This post is copied from our older, original blog. Original post date 10/4/2011.
By Marcie Bower, Lic.Ac.
Being an acupuncturist is still a unique enough profession that people always ask about it. It is a great social tool – I’m interesting at parties and social gatherings whether I try to be or not, just because of my occupation. People always ask me why I became an acupuncturist. So, here’s why:
I was a sophomore in college, a cross-country runner, a stressed-out student with an active social life. Despite running everyday, I didn’t pay much attention to my health. I was lucky – there was nothing terribly wrong, so I never really needed to pay much attention to it. My mom had been going to an acupuncturist for an acute injury – and she was pretty much blown away by the significant results that she was seeing. She begged me to try acupuncture – I was hesitant, because there wasn’t anything really WRONG with me, I thought. I was only used to interacting with health when there was an absence of it – I didn’t interact with health as a state of being. But, I was curious, so I gave it a try. I must say that the treatment altered the course of my life. As I wasn’t experiencing any symptoms that really needed rectifying, I didn’t have some miraculous reaction to treatment – rather, the experience changed the way I interacted with my body.
At the treatment, my acupuncturist, Christine, asked me some questions, and then used her other diagnostic tools to determine what was going on in my body – she felt my pulse, looked at my tongue, and did some muscle testing. After using these tools that I didn’t understand, she was able to know things about me, about how my body worked, that were much deeper than anything I had told her in my health history. I was overcome with a sense of awe – my body spoke a language that I didn’t know or understand, and Christine knew how to read it! I wanted to know that language. I started avidly reading about acupuncture, and I grew increasingly amazed at the grace and beauty with which acupuncture and Traditional Chinese Medicine viewed the human body, the mind, and even the cosmos. Everything existed in relationship with one another – isolated symptoms were not really isolated, as every part of the body interacted with the other parts. And moreover, the body, mind, and spirit interacted with the world around them, and the world reacted back. Everything I read was based on observations of the natural world – the cycles of the seasons, the different energies that you feel when you stand atop a mountain as opposed to standing on a beach, the way that certain foods grew and how they moved in the human body.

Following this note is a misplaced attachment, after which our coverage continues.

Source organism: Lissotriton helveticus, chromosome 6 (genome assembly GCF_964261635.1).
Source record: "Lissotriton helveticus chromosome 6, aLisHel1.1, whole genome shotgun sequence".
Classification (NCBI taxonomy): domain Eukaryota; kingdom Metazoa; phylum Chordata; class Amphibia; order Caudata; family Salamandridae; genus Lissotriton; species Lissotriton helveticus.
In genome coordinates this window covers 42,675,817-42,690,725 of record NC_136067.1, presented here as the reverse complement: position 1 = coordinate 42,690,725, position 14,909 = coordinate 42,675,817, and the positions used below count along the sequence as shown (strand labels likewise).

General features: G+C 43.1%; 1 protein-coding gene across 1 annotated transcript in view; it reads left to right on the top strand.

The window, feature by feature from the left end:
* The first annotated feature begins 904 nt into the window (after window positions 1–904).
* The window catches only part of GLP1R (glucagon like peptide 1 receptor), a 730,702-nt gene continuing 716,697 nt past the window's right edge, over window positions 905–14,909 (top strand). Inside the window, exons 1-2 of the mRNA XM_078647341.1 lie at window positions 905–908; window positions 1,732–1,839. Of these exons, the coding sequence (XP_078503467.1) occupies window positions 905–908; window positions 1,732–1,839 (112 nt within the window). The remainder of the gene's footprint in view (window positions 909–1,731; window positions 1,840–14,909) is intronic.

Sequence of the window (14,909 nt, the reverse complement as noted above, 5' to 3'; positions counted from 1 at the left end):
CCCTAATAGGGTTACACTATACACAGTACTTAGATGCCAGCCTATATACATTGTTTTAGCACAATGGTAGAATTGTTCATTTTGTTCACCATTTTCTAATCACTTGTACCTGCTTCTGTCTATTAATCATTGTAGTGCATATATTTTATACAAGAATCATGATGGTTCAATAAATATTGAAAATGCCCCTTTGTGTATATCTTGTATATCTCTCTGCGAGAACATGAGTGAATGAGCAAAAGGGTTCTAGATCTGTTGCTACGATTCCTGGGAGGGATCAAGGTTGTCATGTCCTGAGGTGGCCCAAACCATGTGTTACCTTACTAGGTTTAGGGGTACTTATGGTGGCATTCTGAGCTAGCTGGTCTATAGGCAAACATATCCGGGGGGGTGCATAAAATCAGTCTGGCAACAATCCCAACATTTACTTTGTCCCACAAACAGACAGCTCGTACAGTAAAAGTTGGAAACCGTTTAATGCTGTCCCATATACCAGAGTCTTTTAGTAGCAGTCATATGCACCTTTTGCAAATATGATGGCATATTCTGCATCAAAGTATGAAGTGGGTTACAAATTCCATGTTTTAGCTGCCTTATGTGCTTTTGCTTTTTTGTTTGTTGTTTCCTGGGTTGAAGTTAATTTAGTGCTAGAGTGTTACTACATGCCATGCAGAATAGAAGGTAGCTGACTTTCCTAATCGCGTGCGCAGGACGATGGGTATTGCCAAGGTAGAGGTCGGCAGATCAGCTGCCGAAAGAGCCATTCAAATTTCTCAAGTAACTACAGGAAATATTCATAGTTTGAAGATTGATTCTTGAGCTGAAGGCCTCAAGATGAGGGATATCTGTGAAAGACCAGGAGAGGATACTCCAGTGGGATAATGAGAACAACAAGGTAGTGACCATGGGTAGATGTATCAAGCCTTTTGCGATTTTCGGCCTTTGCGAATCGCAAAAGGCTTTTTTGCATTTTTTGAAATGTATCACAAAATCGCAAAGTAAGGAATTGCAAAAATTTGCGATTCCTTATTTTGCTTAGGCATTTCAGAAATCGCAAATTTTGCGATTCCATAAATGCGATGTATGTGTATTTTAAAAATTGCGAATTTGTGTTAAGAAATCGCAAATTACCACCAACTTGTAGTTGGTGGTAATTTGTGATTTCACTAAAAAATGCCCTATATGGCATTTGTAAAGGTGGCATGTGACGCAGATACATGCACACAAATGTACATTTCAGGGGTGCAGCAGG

It just made so much sense, to me, in a way that other ways of viewing the body had never resonated with me.
For most of my life up until that point, the relationship with my body was one of seeing how far I could push it. I was an avid long distance runner, used to speed workouts on the track at 6:00 am and long runs at a pace that I couldn’t really keep up. I was used to staying up really late to write papers and hang out with friends. The physical limits of my body were something to be pushed through – not something to learn from and listen to, from which to hear a story of my being.
Acupuncture changed that for me. It taught me how to listen to my body, how to be connected with my body, how to look for the wisdom that our physical selves hold. (Also, not so ironically, I have run far better in recent years than I ever performed in college – when I listen to the wisdom of my body regarding what feels good, what is a good kind of challenge and what is simply too much.)
I have definitely seen the benefits of acupuncture first-hand – I have utilized the medicine throughout the years for various running injuries and typical women’s health ailments. I developed Bell’s Palsey during my senior year of college and am convinced that I fully recovered because of my use of acupuncture during that time. Acupuncture has let me run marathons pain-free, deal better with stress, and stop having migraines all together. And now that I am an acupuncturist, I see the wonders of acupuncture every day, as my patient’s symptoms improve, as I discharge patients who no longer are in need of acupuncture treatment. I am acupuncturist because of the power of the medicine to really, truly, heal.
For me, though, more than anything, it was the graceful beauty of acupuncture that drew me to it, and draws me to it still.